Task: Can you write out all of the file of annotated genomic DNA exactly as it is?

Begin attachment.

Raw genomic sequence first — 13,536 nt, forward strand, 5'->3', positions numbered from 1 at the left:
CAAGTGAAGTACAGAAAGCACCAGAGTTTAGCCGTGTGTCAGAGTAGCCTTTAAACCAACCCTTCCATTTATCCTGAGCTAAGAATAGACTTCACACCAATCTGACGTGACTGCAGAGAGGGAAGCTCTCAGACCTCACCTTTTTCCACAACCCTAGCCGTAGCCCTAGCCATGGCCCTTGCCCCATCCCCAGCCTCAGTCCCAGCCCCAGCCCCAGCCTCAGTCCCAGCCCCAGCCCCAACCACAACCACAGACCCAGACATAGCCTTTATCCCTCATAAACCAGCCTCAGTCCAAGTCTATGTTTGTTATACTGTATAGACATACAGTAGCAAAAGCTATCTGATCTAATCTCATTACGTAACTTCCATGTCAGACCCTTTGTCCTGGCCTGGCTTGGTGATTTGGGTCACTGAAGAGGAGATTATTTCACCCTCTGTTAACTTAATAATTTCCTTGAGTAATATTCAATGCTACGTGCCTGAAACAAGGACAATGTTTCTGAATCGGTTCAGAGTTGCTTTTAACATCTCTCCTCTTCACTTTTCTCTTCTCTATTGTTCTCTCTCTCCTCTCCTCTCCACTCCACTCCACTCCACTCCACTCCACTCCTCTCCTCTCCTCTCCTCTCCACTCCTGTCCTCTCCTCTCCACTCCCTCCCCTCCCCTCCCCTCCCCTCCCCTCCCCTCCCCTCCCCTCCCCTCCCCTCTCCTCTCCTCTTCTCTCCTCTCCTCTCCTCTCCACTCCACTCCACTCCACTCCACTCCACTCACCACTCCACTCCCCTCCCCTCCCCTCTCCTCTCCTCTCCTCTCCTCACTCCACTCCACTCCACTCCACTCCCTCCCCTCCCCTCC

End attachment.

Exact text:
Raw genomic sequence first — 13,536 nt, forward strand, 5'->3', positions numbered from 1 at the left:
CAAGTGAAGTACAGAAAGCACCAGAGTTTAGCCGTGTGTCAGAGTAGCCTTTAAACCAACCCTTCCATTTATCCTGAGCTAAGAATAGACTTCACACCAATCTGACGTGACTGCAGAGAGGGAAGCTCTCAGACCTCACCTTTTTCCACAACCCTAGCCGTAGCCCTAGCCATGGCCCTTGCCCCATCCCCAGCCTCAGTCCCAGCCCCAGCCCCAGCCTCAGTCCCAGCCCCAGCCCCAACCACAACCACAGACCCAGACATAGCCTTTATCCCTCATAAACCAGCCTCAGTCCAAGTCTATGTTTGTTATACTGTATAGACATACAGTAGCAAAAGCTATCTGATCTAATCTCATTACGTAACTTCCATGTCAGACCCTTTGTCCTGGCCTGGCTTGGTGATTTGGGTCACTGAAGAGGAGATTATTTCACCCTCTGTTAACTTAATAATTTCCTTGAGTAATATTCAATGCTACGTGCCTGAAACAAGGACAATGTTTCTGAATCGGTTCAGAGTTGCTTTTAACATCTCTCCTCTTCACTTTTCTCTTCTCTATTGTTCTCTCTCTCCTCTCCTCTCCACTCCACTCCACTCCACTCCACTCCACTCCTCTCCTCTCCTCTCCTCTCCACTCCTGTCCTCTCCTCTCCACTCCCTCCCCTCCCCTCCCCTCCCCTCCCCTCCCCTCCCCTCCCCTCCCCTCCCCTCTCCTCTCCTCTTCTCTCCTCTCCTCTCCTCTCCACTCCACTCCACTCCACTCCACTCCACTCACCACTCCACTCCCCTCCCCTCCCCTCTCCTCTCCTCTCCTCTCCTCACTCCACTCCACTCCACTCCACTCCCTCCCCTCCCCTCC